The next stop for the voting bill is the Senate Floor.

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  • by Brittanicus Location: Indianapolis, IN on May 16, 2011 at 07:13 PM
    .Something that must be dealt with severity is non-citizens voting in elections. This came to light through ACORN (Association of Community Organizations for Reform Now) Liberal and Democratic groups which was registering anybody, specially aimed at low income people. Now under investigation by 14 States for illegal activities in the voting procedures is now extinct; or is it? Various States are enacting laws to halt this enigma, by asking voters for several forms of photo ID cards or equivalent documents. All citizens should communicate with their federal, State representative Senate—202-224–3121/ House—202-225–3121and demand more secure practices for absentee ballots, which can be forged and new security supervision of voting. The open border progressives will cheat the election process, one way or another.even to using illegal aliens. Organizations as ACORN have purposely ignored a persons immigration status. Senior citizens and impoverished Americans should be able to prove their identity through cross-checking with County recorder birth records, then given a free picture ID card..
  • by Jim Location: Gadsden County on May 3, 2011 at 06:06 AM
    Go away Bill Nelson. You have had your time. You are the same old politician from the past. Look what y'all have done to our country. Take your outrageous retirement and go away.
  • by Jim Location: Tallahassee on May 2, 2011 at 07:25 PM
    This bill does nothing to disenfranchise anyone. However, it may inconcienence "community organizers" who work to push their particular agendas. Anyone who wants to vote has ample opportunity to do so. I am a registered Republican and have voted on the second day of early voting since 2004. Shorten it by a week, no problem, I'm just into crowd avoidance anyway.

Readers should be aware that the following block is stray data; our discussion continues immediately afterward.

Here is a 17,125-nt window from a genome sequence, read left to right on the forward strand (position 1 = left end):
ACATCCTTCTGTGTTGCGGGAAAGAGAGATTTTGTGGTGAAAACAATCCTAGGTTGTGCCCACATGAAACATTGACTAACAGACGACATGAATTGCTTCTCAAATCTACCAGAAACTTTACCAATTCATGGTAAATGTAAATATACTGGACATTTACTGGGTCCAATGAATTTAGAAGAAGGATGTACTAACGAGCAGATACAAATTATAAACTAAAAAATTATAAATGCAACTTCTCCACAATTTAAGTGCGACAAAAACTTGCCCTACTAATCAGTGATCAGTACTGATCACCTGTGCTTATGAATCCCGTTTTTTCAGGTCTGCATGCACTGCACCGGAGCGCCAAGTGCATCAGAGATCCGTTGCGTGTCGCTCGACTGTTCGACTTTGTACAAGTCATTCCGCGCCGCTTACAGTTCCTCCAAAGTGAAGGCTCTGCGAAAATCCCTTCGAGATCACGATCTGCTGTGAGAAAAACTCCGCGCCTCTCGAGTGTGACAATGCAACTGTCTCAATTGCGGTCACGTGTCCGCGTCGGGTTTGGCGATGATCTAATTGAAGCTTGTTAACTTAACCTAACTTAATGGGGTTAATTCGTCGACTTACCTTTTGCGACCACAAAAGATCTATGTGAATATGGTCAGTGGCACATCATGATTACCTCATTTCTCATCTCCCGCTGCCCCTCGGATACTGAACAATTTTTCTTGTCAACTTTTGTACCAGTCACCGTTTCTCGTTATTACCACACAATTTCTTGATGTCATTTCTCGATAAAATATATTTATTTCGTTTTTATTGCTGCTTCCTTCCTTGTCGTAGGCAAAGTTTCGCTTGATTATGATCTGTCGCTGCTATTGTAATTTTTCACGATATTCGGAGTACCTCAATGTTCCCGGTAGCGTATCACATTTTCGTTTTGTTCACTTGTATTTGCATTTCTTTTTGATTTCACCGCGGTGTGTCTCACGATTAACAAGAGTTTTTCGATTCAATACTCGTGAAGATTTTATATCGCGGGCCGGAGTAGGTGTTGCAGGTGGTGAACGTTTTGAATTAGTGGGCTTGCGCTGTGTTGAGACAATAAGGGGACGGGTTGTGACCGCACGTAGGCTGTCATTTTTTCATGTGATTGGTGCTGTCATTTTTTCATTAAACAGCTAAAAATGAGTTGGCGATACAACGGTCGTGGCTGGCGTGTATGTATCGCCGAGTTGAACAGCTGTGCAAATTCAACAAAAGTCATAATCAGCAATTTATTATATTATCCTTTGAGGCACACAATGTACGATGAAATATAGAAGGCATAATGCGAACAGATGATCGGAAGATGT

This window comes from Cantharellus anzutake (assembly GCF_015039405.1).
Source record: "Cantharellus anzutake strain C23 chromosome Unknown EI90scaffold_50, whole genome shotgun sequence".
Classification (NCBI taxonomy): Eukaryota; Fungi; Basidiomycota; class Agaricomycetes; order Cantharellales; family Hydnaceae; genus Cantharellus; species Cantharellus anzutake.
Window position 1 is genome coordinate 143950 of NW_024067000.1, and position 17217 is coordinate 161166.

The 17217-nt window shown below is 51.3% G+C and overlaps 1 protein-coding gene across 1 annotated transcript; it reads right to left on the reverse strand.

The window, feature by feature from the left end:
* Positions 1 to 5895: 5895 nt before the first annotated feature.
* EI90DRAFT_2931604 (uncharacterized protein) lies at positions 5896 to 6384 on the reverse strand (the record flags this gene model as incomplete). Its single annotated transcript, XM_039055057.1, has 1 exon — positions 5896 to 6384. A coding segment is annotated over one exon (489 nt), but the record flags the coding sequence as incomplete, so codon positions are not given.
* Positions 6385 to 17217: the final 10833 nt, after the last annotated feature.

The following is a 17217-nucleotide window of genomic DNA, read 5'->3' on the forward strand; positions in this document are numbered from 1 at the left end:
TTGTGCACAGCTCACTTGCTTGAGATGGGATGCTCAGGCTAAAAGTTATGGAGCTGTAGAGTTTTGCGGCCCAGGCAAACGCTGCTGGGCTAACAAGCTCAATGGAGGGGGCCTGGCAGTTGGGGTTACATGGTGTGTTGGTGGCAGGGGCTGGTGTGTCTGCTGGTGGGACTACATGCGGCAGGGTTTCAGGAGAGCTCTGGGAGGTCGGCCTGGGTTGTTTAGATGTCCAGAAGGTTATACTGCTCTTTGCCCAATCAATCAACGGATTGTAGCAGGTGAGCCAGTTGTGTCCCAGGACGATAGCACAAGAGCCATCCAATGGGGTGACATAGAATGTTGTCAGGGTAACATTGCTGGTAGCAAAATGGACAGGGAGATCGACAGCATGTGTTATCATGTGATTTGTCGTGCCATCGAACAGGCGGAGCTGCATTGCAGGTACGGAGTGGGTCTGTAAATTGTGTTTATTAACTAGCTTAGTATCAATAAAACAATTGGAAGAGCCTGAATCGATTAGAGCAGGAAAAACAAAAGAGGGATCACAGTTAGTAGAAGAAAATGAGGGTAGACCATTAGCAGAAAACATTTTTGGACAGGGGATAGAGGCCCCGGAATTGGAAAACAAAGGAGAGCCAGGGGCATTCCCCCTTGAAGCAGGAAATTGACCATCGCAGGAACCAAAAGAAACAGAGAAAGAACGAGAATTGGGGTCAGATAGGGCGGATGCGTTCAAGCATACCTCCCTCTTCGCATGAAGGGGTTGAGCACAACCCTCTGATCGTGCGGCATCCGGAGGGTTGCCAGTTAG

• by dog Location: gone on May 2, 2011 at 02:00 PM
    Does this mean I can only vote ONCE ?
  • by Foxgloves Location: Tlh on May 2, 2011 at 01:08 PM
    The elections supervisor's office gives you a card with the correct name, address, polling place; all the pertinent information you need to drag yourself to the right location and vote. If you can't find the time, to go at the appointed times or get an absentee ballot and put a stamp on it and mail it back, you don't need to be counted as a deciding factor in what those who work for a living, have to pay for your irresponsibilty. If you have to take a little piece of paper with it already marked, before you go in, we probably need to have competency tests added so we don't have to pay for your ignorance. As most of you know, we have a county commissioner who does not know where he lives and he keeps getting returned to office. We who live here and foot the bills have to pay for all the students voting for people here who have no knowledge of fiscal responsibility. It is my opinion that the students need to be voting where they came from, as they are only here temporarily. That way, you can run up some bills for those people, if you don't have how much things cost. And we feed them with the state debit card, free medical free housing, free everything else, while they are here. The military should all be provided with all the ballots they need to vote, wherever they are, in sufficient time to get them back before the deadline. Mr. Nelson does not need a third term. We would be better off, if he hadn't had 2 already. We need people who can get control of the out of control spending, and free social programs.
    • reply
      by Fed Up on May 2, 2011 at 07:30 PM in reply to Foxgloves
      Refreshing to see there's at least one person with common sense.
  • by Rose Location: Tallahassee on Apr 27, 2011 at 07:22 AM
    Higher turnout tends to favor Democrats--therefore the GOP seeks to limit turnout.
  • by Bubba on Apr 27, 2011 at 06:50 AM
    More machinations from the conservatives to disenfranchise Florida voters and feather their own nests.
  • by Anonymous on Apr 27, 2011 at 06:27 AM
    I hope this backfires and those who will have their opportunity to vote early restricted or eliminated seriously considers registering EARLY and apply EARLY for an Absentee Ballot and vote all of these senators and representative out of office that plan to pass this reduction bill.
  • by Anonymous on Apr 27, 2011 at 06:09 AM
    We all know it's not about cutting costs, it's about the fact that earlier voting makes it easier to fit voting in your schedule and allows more flexibility for the voter. GOP is scared that is what is increasing the democratic vote, just like the idea of cutting automatic deductions of union dues, GOP is hurting so bad they are hitting all sides to control popular vote and cripple the democratic party, question is....will it work?
  • by Patriot on Apr 27, 2011 at 06:07 AM
    Time for the Florida Republican [sic] Party to rename the Legislature: it's now the Supreme Soviet.